Wwith 7 or 8 candidates it is quite the best system available, although like all systems it has minor quirks. Some methods have major quirks, just donwright wrong, one of them being FPTP.

  9. Gareth Howell
    07/03/2012 at 10:20 am

    transferable system already in use in Northern Ireland for electing MEPs, which is in use in Scotland for local elections and which the Government propose for future elections to the House of Lords?

    The question is noble lord Rennard “Who does the transfering???”

    These may be a variation on the Coop voting procedure, 1,2,3,4,5,6,7 and so on down your list.

    Party or inclination is irrelevant unless you happen to know what that candidate’s inclination is. the one thing you would not do, is put the party affiliation on the ballot list.

    That would be good for HofL elections, and it may be from our proposition of it some time ago, that there is some hope of using it, but not with party name attached to the names, on any account.

  10. maude elwes
    07/03/2012 at 1:14 pm

    Voting machines are well known to be fraudulent. But no doubt that would be right up the street of many in parliament here.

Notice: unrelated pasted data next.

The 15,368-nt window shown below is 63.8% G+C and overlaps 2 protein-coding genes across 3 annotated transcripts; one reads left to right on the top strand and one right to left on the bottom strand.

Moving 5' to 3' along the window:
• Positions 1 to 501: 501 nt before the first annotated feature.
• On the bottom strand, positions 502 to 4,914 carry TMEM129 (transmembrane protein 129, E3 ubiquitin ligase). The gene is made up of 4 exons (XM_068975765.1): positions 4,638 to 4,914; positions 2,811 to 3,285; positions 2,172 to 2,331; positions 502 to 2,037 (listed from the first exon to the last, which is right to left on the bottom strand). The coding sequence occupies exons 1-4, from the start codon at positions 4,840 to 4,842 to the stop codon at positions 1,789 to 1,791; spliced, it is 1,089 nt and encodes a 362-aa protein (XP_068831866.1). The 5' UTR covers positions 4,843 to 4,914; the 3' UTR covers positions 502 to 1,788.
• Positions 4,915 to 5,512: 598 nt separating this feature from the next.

http://www.youtube.com/watch?v=k_rMpQKqZhM&feature=related

  11. Gareth Howell
    07/03/2012 at 7:48 pm

    Voting machines are well known to be fraudulent.

    Bit like the machine driven futures market, orthe one armed bandits at the fair ground, or amusement arcade?

    I see your point.

  12. Chris K
    08/03/2012 at 1:43 pm

    The EU won’t let us switch back to FPTP even if we wanted to.

    “former European Commissioner Lord Kinnock attacked the negative portrayal of the European Parliament.”

    Well of course he did. The EU has made him and his wife millionaires. Not only that, but his very generous pension entitlement is jeapordised if he dare criticise the EU – that’s part of the deal.